To celebrate the month of love, we’re sharing stories of Better Place Forests customers that have chosen to live Together Forever in one of our forests. Spence, and his bride Sheila, had a love that most of us only read about — until cancer took Sheila far too soon. We sat down with Spence to learn more about his love story and how he chose the Point Arena forest to spend eternity with his soulmate.
Spence and Sheila enjoying a stroll through the woods
An eternal love story
Spencer, or Spence as he prefers, moved to Portland, Oregon in 1989 to start a new airline job. Little did he know that his new next-door neighbor would be the future Mrs. Spence. At the time, Sheila lived across the street with her daughter, Jana. Spence and Sheila met on Halloween of 1989. Immediately the two became inseparable and found solace together walking in nature. Spence recalls his favorite moments from that time, “just being with her holding hands, enjoying the quiet. Sometimes we would just sit on a rock and listen to the woods — listen to the quiet.”
“The woods were one of her favorite places in the world. It was just nice to sit there — quietly be with each other — we didn't have to say anything. We’re not in a hurry to go anywhere. We're not in a rush. We don't have to impress anybody. We're just enjoying each other.” - Spence
After four months, Spence was ready to make Sheila his bride. On a flight to Honolulu for her birthday, Spence arranged for himself and Sheila to be invited into the cockpit where Spence had hidden the engagement ring. “I said, ‘Honey, in front of two official witnesses and the aircraft commander, I want to know, would you marry me?’ When she said yes, the copilot at my request was marking the exact spot we were at in the Pacific Ocean,” he said. Once Sheila said yes, the aircraft commander marked the latitude and longitude of their engagement. “You always hear people say that X marks the spot, but I can actually show you the X.”
When it came time to get married, Spence already knew that their wedding date would be March 17th. After a few weeks of convincing Sheila, the two agreed. On the day of the wedding, Spence began a lifelong tradition of sending Sheila roses. “I sent her a dozen roses to the beauty salon where she and Jana were getting their hair done. Their appointment was at 2 pm and I said I want the roses to be delivered at 2:15 pm, not 2:14 pm not 2:16 pm, I want them delivered at 2:15 pm. From that moment forward, every 17th of every month for 29 years I gave her two red roses. Believe it or not, she saved every one of them. It was just under 900 when we did the math,” said Spence.
No matter what came up, or where in the world the two found themselves, Sheila received those two red roses. “I always told her, there would never be a 17th that you will not get two roses,” said Spence. Even when Spence had to have his aortic valve replaced on August 17, 2001 — Sheila received her two red roses.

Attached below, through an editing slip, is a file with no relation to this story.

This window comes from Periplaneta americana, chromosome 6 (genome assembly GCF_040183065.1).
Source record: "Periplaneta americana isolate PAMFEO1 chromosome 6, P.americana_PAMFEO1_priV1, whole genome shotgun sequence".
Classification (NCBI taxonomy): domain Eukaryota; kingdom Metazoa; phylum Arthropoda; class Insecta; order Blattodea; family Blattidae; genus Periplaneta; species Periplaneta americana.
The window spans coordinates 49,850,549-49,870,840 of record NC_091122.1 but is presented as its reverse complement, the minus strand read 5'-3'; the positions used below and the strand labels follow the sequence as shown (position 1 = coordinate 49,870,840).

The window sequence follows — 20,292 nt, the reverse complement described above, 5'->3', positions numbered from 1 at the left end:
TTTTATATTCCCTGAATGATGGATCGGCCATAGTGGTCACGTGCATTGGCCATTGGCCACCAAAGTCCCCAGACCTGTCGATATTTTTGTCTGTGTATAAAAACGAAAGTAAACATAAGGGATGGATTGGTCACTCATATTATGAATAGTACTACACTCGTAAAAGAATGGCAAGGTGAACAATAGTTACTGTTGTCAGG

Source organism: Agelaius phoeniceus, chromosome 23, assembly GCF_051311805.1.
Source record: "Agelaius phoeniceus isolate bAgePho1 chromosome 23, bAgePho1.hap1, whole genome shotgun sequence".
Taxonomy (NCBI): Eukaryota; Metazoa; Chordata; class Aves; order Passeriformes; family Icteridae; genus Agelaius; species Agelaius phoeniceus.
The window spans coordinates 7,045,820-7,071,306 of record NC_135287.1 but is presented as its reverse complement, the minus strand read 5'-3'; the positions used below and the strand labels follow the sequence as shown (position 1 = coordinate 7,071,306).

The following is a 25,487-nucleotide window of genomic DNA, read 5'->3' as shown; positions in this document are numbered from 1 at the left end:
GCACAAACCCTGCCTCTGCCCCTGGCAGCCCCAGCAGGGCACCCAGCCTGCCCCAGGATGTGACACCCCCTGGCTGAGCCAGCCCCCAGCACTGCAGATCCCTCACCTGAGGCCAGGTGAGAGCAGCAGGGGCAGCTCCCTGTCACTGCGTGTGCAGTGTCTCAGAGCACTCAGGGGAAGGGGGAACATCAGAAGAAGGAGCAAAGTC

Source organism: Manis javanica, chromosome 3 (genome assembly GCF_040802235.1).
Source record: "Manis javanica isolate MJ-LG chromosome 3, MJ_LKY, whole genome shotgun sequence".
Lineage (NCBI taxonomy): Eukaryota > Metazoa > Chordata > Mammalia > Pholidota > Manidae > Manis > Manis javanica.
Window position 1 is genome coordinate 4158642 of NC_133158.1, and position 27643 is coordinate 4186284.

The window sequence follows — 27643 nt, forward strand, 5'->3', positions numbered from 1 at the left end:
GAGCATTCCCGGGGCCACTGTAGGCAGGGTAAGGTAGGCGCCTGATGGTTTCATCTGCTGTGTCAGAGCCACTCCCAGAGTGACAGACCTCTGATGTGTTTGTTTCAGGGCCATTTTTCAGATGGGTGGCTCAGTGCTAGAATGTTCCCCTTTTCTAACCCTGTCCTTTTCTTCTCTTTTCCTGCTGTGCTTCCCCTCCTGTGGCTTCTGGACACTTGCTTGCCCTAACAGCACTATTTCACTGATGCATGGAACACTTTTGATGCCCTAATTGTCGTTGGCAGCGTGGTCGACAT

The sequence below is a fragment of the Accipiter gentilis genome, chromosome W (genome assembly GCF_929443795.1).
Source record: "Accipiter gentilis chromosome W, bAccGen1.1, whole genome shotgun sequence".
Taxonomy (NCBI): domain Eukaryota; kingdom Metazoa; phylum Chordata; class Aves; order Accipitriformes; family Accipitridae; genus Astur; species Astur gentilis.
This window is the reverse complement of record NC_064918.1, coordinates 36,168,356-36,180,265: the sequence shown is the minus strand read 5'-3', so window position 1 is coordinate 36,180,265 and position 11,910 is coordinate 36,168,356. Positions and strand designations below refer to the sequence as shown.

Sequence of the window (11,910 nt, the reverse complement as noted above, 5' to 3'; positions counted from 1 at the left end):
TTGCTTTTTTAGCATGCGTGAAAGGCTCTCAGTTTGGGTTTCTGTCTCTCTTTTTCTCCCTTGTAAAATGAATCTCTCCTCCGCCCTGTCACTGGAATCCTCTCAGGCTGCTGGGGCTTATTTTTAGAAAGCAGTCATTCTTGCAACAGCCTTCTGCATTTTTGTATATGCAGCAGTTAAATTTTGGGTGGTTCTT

Sheila’s memorial marker in Better Place Forests Point Arena
A new beginning
After battling cancer for thirteen months, Sheila’s story came to an end on January 29, 2019. After 29 years of marriage, Spence found himself without his soulmate, searching for a place to lay her to rest. Spence came across Better Place Forests and had to see it for himself. Upon entering the Point Arena forest Spence found immediate relief. “It so cleansed my soul and brought me to peace with what happened,” he said. “The forest indicates to me that she and everyone else are continuing. Their life hasn’t stopped — it's just in a different form that you and I can’t see.”
“[The Point Arena forest] is so beautiful. It's soul-cleansing, which just reinforced in me the knowledge and the belief that there's more to come — this isn't the end, it's a new beginning. And that's the way Jana and I looked at it. You know, it's not the end of something, it's the beginning of something else. As we said, mom has the entire forest to play with. It's a new beginning for her.”
After choosing the Point Arena forest, Spence and his daughter Jana had to choose the right memorial tree. Walking through the forest, Spence found the tree off the beaten path. Something about it stood out to him, but it wasn’t until he saw the tree number that he knew this was the one. “The thing that sealed the deal was the number of the tree, 317, our wedding anniversary. So I like to say the tree actually picked us."
Spence looks forward to the day that he can join his bride in the Point Arena forest. “I don't want this to sound the wrong way, but I can't wait to catch up with her because we’ve got to continue with our galavanting and seeing the world. Obviously, I hope it doesn’t happen for a while, but at the same time, I'm excited to catch up with her when that time happens,” said Spence.
Spence continues to honor his bride by living the way she would want him to live, and soon he will finish another promise — to take Sheila to every continent. In 2022, Spence will embark on a trip to Antarctica with Sheila’s remaining ashes. Showing Sheila her last continent, even if it’s slightly different than they originally intended.
When you’re ready to begin planting the roots of your loved story, book a free online forest tour with one of our advisors. We’re here to help you and your loved ones create a meaningful legacy for the planet and the people you love.